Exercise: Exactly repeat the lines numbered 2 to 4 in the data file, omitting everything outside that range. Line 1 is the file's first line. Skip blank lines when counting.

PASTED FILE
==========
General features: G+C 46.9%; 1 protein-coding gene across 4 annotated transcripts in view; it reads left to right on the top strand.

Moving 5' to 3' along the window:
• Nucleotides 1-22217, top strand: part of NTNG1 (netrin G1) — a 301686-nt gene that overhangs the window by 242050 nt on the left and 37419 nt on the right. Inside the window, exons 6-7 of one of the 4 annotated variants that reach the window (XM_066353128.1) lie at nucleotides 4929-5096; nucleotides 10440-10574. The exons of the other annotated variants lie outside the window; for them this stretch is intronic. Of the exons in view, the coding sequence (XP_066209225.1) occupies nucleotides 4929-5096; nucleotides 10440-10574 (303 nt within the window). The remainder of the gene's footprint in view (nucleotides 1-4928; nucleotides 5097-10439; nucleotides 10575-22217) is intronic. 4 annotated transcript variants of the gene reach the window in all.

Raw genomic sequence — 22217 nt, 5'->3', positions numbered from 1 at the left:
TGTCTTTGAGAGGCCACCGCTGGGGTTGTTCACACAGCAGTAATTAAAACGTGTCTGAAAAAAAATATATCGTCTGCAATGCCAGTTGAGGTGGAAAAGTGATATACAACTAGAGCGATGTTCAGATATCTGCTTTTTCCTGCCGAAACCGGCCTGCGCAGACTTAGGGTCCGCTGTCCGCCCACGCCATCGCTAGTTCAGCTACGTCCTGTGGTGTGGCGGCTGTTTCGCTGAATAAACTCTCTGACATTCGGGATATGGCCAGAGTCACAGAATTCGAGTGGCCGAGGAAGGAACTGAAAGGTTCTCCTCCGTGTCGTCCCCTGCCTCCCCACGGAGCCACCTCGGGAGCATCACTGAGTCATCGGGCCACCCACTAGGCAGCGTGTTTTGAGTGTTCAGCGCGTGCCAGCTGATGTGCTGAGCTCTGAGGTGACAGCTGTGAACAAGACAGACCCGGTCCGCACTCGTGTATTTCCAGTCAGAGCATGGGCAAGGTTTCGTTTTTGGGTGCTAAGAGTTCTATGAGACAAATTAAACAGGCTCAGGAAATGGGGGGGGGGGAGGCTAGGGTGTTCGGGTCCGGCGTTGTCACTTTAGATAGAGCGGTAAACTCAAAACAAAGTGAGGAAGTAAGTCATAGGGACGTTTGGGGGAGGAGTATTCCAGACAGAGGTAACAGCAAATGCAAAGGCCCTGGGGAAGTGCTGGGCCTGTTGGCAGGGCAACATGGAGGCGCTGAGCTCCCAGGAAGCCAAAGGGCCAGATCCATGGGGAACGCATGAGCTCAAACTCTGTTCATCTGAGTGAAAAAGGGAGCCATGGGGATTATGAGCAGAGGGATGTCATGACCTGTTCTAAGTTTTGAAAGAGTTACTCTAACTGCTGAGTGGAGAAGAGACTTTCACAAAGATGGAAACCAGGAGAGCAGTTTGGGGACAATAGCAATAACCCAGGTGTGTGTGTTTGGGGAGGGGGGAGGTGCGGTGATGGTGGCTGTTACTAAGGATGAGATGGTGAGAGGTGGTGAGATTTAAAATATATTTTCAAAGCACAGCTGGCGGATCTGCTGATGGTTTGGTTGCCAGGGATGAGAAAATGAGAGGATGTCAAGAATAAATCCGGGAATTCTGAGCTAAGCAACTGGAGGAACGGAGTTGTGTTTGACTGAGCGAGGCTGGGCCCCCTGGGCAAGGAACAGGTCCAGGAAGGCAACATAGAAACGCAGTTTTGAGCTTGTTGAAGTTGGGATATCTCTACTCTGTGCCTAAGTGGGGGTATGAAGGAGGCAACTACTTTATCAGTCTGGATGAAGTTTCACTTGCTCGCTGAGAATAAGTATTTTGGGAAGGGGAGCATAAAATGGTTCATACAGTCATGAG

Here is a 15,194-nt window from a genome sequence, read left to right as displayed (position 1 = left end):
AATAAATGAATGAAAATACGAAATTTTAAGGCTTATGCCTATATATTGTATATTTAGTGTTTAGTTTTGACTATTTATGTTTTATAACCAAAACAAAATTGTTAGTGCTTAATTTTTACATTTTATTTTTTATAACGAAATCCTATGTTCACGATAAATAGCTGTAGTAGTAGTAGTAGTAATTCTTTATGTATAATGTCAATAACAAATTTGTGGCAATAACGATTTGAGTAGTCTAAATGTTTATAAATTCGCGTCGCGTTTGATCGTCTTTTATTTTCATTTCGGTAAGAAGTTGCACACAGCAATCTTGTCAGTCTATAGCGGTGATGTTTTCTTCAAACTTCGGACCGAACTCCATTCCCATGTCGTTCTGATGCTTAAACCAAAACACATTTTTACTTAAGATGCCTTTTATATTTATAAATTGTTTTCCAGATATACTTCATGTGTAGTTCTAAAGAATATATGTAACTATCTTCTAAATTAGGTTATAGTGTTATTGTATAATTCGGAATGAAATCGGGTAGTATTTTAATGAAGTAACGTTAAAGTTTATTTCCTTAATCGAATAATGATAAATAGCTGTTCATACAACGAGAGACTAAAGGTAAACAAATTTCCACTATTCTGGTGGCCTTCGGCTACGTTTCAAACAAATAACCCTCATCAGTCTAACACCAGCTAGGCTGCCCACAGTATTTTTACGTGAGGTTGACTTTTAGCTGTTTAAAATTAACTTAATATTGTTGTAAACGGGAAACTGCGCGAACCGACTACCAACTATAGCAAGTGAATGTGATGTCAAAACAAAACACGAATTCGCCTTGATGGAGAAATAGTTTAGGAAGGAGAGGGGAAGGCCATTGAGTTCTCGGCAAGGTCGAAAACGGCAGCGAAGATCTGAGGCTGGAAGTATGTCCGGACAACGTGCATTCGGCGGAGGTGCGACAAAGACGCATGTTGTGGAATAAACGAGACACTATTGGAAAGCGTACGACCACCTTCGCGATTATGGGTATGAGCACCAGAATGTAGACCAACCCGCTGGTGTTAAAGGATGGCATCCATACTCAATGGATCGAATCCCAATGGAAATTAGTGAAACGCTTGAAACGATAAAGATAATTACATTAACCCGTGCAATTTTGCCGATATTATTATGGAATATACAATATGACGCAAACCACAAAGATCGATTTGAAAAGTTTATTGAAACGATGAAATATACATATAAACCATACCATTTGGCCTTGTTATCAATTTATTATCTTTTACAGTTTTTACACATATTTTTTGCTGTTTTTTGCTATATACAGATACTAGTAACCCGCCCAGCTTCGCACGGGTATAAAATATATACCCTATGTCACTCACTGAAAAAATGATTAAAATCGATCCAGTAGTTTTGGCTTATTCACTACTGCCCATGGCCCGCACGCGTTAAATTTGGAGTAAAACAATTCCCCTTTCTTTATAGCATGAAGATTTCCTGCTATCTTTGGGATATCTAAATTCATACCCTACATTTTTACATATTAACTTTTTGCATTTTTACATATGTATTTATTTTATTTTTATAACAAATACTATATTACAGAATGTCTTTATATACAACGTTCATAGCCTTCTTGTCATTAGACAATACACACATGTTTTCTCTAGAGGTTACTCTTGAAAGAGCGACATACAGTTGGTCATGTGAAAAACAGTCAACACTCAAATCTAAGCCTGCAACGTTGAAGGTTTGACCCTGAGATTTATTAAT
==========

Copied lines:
Moving 5' to 3' along the window:
• Nucleotides 1-22217, top strand: part of NTNG1 (netrin G1) — a 301686-nt gene that overhangs the window by 242050 nt on the left and 37419 nt on the right. Inside the window, exons 6-7 of one of the 4 annotated variants that reach the window (XM_066353128.1) lie at nucleotides 4929-5096; nucleotides 10440-10574. The exons of the other annotated variants lie outside the window; for them this stretch is intronic. Of the exons in view, the coding sequence (XP_066209225.1) occupies nucleotides 4929-5096; nucleotides 10440-10574 (303 nt within the window). The remainder of the gene's footprint in view (nucleotides 1-4928; nucleotides 5097-10439; nucleotides 10575-22217) is intronic. 4 annotated transcript variants of the gene reach the window in all.

Raw genomic sequence — 22217 nt, 5'->3', positions numbered from 1 at the left: